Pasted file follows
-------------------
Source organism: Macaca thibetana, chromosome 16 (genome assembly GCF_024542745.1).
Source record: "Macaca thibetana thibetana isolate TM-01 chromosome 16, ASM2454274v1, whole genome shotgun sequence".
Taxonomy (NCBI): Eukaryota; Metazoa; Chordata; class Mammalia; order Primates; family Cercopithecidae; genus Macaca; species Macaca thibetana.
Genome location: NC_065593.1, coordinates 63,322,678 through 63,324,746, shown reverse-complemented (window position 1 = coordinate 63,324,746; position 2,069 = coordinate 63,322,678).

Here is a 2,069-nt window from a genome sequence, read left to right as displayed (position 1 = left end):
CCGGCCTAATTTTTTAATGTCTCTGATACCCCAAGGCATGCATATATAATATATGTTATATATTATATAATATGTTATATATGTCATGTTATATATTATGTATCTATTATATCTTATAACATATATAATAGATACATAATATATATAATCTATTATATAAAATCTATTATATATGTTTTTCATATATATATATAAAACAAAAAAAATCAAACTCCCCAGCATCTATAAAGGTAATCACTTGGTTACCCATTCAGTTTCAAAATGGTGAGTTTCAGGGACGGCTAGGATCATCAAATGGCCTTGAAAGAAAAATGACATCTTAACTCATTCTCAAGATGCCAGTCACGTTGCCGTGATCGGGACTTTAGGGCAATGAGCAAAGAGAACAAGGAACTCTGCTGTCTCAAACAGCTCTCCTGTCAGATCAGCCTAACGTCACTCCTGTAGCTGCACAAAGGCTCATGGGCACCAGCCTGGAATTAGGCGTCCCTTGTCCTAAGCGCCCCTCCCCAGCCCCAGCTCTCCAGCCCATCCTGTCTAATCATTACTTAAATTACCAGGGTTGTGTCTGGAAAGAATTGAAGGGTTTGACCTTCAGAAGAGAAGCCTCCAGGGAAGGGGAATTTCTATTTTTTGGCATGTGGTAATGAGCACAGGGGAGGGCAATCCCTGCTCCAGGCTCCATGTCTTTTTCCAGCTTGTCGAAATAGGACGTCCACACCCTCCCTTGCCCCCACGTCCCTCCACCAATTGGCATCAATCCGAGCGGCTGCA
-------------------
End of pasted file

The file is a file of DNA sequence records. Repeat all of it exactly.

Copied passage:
Source organism: Macaca thibetana, chromosome 16 (genome assembly GCF_024542745.1).
Source record: "Macaca thibetana thibetana isolate TM-01 chromosome 16, ASM2454274v1, whole genome shotgun sequence".
Taxonomy (NCBI): Eukaryota; Metazoa; Chordata; class Mammalia; order Primates; family Cercopithecidae; genus Macaca; species Macaca thibetana.
Genome location: NC_065593.1, coordinates 63,322,678 through 63,324,746, shown reverse-complemented (window position 1 = coordinate 63,324,746; position 2,069 = coordinate 63,322,678).

Here is a 2,069-nt window from a genome sequence, read left to right as displayed (position 1 = left end):
CCGGCCTAATTTTTTAATGTCTCTGATACCCCAAGGCATGCATATATAATATATGTTATATATTATATAATATGTTATATATGTCATGTTATATATTATGTATCTATTATATCTTATAACATATATAATAGATACATAATATATATAATCTATTATATAAAATCTATTATATATGTTTTTCATATATATATATAAAACAAAAAAAATCAAACTCCCCAGCATCTATAAAGGTAATCACTTGGTTACCCATTCAGTTTCAAAATGGTGAGTTTCAGGGACGGCTAGGATCATCAAATGGCCTTGAAAGAAAAATGACATCTTAACTCATTCTCAAGATGCCAGTCACGTTGCCGTGATCGGGACTTTAGGGCAATGAGCAAAGAGAACAAGGAACTCTGCTGTCTCAAACAGCTCTCCTGTCAGATCAGCCTAACGTCACTCCTGTAGCTGCACAAAGGCTCATGGGCACCAGCCTGGAATTAGGCGTCCCTTGTCCTAAGCGCCCCTCCCCAGCCCCAGCTCTCCAGCCCATCCTGTCTAATCATTACTTAAATTACCAGGGTTGTGTCTGGAAAGAATTGAAGGGTTTGACCTTCAGAAGAGAAGCCTCCAGGGAAGGGGAATTTCTATTTTTTGGCATGTGGTAATGAGCACAGGGGAGGGCAATCCCTGCTCCAGGCTCCATGTCTTTTTCCAGCTTGTCGAAATAGGACGTCCACACCCTCCCTTGCCCCCACGTCCCTCCACCAATTGGCATCAATCCGAGCGGCTGCA